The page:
Widespread Grid Storage Is Coming, But Not as Fast as Many Think
The eager anticipation at a recent solar energy trade fair in San Francisco felt familiar, reflecting an emerging technology seemingly on the verge of a major commercial breakthrough. But instead of solar photovoltaics (PV), it was electrical energy storage that stole the show at this year’s Intersolar North America.
The battery buzz was palpable in standing-room-only presentations featuring bullish views on market prospects, game-changing chemistries, and electricity sector disruption. Sprawled across a bustling exhibition hall, vendors showcased new products, partnerships, and investments. Ambitious technologists tantalized participants with bold predictions, often blurring the lines between hype and hope, vision and spin.
“There’s going to be much faster growth of grid energy storage than most people expect,” Tesla Motors Chief Technology Officer and co-founder JB Straubel told a packed auditorium in his keynote address. “Batteries are going to win the day.”
Relying on the same lithium ion technology at the heart of its electric vehicles, the California electric carmaker is ramping up its new battery venture for residences and businesses. “We don’t just want to make cars electric,” said Straubel. “We need to link electric cars back to where energy comes from.”
Straubel predicted that as most ground vehicles move “toward battery electric,” the collective fleet of electric vehicles “will integrate with growing renewables on the grid to allow 100-percent non-carbon energy for electricity and transportation.” Straubel said he is certain that an “amazing tipping point” will occur when battery-backed PV systems become “cheaper than fossil energy,” though he did not pin a date on this prediction.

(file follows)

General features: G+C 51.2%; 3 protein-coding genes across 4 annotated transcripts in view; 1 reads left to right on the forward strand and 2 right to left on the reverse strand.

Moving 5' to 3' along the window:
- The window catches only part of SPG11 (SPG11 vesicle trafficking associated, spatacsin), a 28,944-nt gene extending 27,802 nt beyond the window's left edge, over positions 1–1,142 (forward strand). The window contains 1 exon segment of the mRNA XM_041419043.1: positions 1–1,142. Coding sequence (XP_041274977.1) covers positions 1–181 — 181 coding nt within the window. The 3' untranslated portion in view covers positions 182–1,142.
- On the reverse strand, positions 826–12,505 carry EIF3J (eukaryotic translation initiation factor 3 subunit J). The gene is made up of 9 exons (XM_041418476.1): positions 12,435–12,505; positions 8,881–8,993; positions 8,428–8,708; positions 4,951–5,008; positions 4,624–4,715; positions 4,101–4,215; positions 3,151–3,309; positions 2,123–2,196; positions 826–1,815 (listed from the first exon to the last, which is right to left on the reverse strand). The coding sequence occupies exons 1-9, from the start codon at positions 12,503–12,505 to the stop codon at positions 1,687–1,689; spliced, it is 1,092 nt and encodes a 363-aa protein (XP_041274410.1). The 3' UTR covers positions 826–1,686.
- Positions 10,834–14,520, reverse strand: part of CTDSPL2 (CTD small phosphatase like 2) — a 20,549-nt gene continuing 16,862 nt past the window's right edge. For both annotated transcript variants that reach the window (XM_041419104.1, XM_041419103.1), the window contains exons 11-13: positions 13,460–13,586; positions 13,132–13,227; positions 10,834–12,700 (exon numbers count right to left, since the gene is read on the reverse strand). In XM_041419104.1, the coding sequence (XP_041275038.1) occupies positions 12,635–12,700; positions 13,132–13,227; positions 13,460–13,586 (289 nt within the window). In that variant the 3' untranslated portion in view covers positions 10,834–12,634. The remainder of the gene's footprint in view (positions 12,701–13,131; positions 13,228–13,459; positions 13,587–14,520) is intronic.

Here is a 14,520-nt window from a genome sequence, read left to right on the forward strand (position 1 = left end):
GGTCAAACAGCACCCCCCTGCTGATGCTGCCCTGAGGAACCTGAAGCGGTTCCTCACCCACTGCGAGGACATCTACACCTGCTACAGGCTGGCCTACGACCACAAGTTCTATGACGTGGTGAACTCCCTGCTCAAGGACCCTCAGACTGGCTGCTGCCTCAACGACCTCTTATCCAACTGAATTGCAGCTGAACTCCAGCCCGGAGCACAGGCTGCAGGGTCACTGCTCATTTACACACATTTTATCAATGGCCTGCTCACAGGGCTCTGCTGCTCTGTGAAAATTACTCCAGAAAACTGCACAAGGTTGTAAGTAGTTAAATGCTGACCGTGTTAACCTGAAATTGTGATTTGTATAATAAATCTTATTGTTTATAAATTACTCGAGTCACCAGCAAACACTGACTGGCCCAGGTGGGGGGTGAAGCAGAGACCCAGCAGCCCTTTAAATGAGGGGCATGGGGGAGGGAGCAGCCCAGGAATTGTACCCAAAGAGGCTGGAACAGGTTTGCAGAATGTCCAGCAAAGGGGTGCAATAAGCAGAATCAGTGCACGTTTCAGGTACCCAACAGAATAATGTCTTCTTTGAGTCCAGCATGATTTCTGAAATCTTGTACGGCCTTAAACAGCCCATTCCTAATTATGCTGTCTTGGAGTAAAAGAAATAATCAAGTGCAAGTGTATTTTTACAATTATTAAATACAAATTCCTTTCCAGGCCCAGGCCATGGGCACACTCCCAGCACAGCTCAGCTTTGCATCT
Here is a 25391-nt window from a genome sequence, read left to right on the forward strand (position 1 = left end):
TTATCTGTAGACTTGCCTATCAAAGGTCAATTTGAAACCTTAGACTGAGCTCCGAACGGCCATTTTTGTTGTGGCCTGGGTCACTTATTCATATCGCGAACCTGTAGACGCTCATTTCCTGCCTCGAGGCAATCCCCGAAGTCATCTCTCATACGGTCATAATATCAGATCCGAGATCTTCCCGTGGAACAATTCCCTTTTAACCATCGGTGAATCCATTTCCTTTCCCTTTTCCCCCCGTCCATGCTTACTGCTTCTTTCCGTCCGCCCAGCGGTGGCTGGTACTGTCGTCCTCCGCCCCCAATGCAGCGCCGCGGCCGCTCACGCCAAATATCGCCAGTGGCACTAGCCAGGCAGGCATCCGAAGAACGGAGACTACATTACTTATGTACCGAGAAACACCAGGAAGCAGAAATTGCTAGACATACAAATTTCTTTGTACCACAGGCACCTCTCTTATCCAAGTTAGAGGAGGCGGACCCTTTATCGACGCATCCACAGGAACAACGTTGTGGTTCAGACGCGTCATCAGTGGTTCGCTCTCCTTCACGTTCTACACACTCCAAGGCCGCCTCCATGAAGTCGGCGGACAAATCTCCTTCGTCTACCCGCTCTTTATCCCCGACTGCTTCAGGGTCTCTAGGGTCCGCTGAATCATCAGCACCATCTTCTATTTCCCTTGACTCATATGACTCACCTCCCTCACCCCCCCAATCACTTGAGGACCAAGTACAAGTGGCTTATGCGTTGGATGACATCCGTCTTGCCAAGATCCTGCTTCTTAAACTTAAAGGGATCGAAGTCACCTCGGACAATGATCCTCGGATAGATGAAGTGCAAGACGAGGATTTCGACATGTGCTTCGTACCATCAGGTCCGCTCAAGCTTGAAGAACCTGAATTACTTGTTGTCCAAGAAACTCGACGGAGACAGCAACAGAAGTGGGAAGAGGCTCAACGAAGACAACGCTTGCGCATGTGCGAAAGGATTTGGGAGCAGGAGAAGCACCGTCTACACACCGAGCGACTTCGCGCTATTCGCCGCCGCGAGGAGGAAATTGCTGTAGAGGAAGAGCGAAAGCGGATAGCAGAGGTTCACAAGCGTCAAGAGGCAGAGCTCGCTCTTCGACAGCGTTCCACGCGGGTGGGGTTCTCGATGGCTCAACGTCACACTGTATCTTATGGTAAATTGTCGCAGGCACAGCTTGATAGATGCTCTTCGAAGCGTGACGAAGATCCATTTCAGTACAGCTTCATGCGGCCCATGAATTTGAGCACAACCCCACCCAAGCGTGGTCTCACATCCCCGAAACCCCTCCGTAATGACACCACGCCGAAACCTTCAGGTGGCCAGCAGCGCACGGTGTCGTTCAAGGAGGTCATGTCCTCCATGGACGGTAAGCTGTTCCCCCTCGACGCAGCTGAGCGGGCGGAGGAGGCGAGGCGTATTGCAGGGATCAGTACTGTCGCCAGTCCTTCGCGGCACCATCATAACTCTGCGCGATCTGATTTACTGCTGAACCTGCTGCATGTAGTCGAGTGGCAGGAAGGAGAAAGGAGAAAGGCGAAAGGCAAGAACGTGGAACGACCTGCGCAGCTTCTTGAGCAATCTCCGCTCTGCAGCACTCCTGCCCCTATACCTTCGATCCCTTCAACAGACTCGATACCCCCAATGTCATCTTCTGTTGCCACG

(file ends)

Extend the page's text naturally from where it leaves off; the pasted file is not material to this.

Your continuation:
Hype Meets Reality
Not everyone agrees that such a tipping point is imminent.
“Batteries have a lot of potential, but are not yet ready in the way many people think they are,” said Haresh Kamath, EPRI’s program manager for energy storage. “We believe energy storage will bring vast, sweeping change, but the timeframe will be longer than the next two to three years. We will see a more subtle transition, leading to a substantially different grid in 10 to 15 years.”
Some technology developers share this measured view. “We are seeing a shift similar to what we saw in solar PV several years ago,” said Kevin Fok, senior project manager at LG Chem Power, a subsidiary of South Korean lithium ion battery manufacturer LG Chem. “In terms of product maturity, services, bankability, and an increase in commercial contracts, batteries definitely have crossed a threshold in the past year or two. But we still need some combination of cost reduction, manufacturing expansion, higher power density, and enhanced product durability and safety.”
Market data reflect the nascent stage of electrical energy storage. According to the U.S. Department of Energy’s Global Energy Storage Database, only 188 grid-tied electrochemical and electromechanical storage projects were operating nationwide as of September, totaling 462 megawatts. That is equal to less than 0.04% of the country’s total installed generating capacity. By comparison, pumped hydroelectric storage, by far the most established form of electricity storage, accounts for more than 20,000 megawatts.